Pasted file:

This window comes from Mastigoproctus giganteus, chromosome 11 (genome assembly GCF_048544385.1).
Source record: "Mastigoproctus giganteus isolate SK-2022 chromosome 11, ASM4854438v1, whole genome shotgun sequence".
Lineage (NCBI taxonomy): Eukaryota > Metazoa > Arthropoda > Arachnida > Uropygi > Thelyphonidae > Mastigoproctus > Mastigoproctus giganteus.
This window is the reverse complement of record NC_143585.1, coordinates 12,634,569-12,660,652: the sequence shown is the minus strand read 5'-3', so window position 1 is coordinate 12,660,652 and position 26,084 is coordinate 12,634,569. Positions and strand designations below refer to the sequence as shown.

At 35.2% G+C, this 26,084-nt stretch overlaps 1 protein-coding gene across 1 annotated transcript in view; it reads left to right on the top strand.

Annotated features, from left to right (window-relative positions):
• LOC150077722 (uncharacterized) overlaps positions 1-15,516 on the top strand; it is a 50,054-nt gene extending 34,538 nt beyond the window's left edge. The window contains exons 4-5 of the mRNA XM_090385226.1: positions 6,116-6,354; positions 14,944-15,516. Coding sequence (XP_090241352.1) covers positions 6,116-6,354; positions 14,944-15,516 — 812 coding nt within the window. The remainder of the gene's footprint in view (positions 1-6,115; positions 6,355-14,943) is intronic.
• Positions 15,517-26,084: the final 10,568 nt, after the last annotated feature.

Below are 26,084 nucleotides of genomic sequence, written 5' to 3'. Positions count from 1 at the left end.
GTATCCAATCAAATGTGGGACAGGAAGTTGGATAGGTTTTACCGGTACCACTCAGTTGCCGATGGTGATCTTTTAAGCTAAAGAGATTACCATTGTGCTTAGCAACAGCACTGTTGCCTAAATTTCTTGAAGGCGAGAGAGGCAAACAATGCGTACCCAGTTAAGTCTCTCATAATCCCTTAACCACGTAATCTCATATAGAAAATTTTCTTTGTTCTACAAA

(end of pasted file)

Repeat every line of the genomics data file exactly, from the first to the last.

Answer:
This window comes from Mastigoproctus giganteus, chromosome 11 (genome assembly GCF_048544385.1).
Source record: "Mastigoproctus giganteus isolate SK-2022 chromosome 11, ASM4854438v1, whole genome shotgun sequence".
Lineage (NCBI taxonomy): Eukaryota > Metazoa > Arthropoda > Arachnida > Uropygi > Thelyphonidae > Mastigoproctus > Mastigoproctus giganteus.
This window is the reverse complement of record NC_143585.1, coordinates 12,634,569-12,660,652: the sequence shown is the minus strand read 5'-3', so window position 1 is coordinate 12,660,652 and position 26,084 is coordinate 12,634,569. Positions and strand designations below refer to the sequence as shown.

At 35.2% G+C, this 26,084-nt stretch overlaps 1 protein-coding gene across 1 annotated transcript in view; it reads left to right on the top strand.

Annotated features, from left to right (window-relative positions):
• LOC150077722 (uncharacterized) overlaps positions 1-15,516 on the top strand; it is a 50,054-nt gene extending 34,538 nt beyond the window's left edge. The window contains exons 4-5 of the mRNA XM_090385226.1: positions 6,116-6,354; positions 14,944-15,516. Coding sequence (XP_090241352.1) covers positions 6,116-6,354; positions 14,944-15,516 — 812 coding nt within the window. The remainder of the gene's footprint in view (positions 1-6,115; positions 6,355-14,943) is intronic.
• Positions 15,517-26,084: the final 10,568 nt, after the last annotated feature.

Below are 26,084 nucleotides of genomic sequence, written 5' to 3'. Positions count from 1 at the left end.
GTATCCAATCAAATGTGGGACAGGAAGTTGGATAGGTTTTACCGGTACCACTCAGTTGCCGATGGTGATCTTTTAAGCTAAAGAGATTACCATTGTGCTTAGCAACAGCACTGTTGCCTAAATTTCTTGAAGGCGAGAGAGGCAAACAATGCGTACCCAGTTAAGTCTCTCATAATCCCTTAACCACGTAATCTCATATAGAAAATTTTCTTTGTTCTACAAA